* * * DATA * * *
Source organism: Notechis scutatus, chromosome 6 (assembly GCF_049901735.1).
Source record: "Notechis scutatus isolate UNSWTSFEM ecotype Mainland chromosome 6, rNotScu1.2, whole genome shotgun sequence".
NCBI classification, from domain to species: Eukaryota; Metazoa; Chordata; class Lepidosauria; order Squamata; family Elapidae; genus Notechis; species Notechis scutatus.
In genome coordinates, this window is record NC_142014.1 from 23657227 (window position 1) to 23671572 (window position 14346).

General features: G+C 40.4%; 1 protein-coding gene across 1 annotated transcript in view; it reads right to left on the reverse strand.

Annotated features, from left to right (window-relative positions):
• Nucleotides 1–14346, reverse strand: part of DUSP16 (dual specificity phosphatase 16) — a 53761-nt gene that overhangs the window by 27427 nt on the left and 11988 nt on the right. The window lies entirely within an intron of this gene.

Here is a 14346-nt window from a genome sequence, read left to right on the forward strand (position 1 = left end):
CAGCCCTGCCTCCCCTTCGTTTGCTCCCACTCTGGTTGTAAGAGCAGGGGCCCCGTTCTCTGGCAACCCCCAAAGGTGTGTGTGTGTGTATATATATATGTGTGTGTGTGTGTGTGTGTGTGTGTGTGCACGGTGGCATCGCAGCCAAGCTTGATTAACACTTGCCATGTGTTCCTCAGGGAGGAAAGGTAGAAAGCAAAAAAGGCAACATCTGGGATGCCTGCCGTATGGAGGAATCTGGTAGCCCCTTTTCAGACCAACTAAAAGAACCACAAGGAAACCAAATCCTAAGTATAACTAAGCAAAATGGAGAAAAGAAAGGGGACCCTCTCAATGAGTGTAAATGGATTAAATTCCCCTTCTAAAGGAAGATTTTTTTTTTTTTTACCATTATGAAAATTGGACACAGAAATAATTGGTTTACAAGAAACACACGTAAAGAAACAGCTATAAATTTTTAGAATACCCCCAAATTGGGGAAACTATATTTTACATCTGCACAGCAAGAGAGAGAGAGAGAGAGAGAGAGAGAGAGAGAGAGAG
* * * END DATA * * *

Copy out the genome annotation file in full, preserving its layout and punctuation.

Source organism: Notechis scutatus, chromosome 6 (assembly GCF_049901735.1).
Source record: "Notechis scutatus isolate UNSWTSFEM ecotype Mainland chromosome 6, rNotScu1.2, whole genome shotgun sequence".
NCBI classification, from domain to species: Eukaryota; Metazoa; Chordata; class Lepidosauria; order Squamata; family Elapidae; genus Notechis; species Notechis scutatus.
In genome coordinates, this window is record NC_142014.1 from 23657227 (window position 1) to 23671572 (window position 14346).

General features: G+C 40.4%; 1 protein-coding gene across 1 annotated transcript in view; it reads right to left on the reverse strand.

Annotated features, from left to right (window-relative positions):
• Nucleotides 1–14346, reverse strand: part of DUSP16 (dual specificity phosphatase 16) — a 53761-nt gene that overhangs the window by 27427 nt on the left and 11988 nt on the right. The window lies entirely within an intron of this gene.

Here is a 14346-nt window from a genome sequence, read left to right on the forward strand (position 1 = left end):
CAGCCCTGCCTCCCCTTCGTTTGCTCCCACTCTGGTTGTAAGAGCAGGGGCCCCGTTCTCTGGCAACCCCCAAAGGTGTGTGTGTGTGTATATATATATGTGTGTGTGTGTGTGTGTGTGTGTGTGTGCACGGTGGCATCGCAGCCAAGCTTGATTAACACTTGCCATGTGTTCCTCAGGGAGGAAAGGTAGAAAGCAAAAAAGGCAACATCTGGGATGCCTGCCGTATGGAGGAATCTGGTAGCCCCTTTTCAGACCAACTAAAAGAACCACAAGGAAACCAAATCCTAAGTATAACTAAGCAAAATGGAGAAAAGAAAGGGGACCCTCTCAATGAGTGTAAATGGATTAAATTCCCCTTCTAAAGGAAGATTTTTTTTTTTTTTACCATTATGAAAATTGGACACAGAAATAATTGGTTTACAAGAAACACACGTAAAGAAACAGCTATAAATTTTTAGAATACCCCCAAATTGGGGAAACTATATTTTACATCTGCACAGCAAGAGAGAGAGAGAGAGAGAGAGAGAGAGAGAGAGAGAG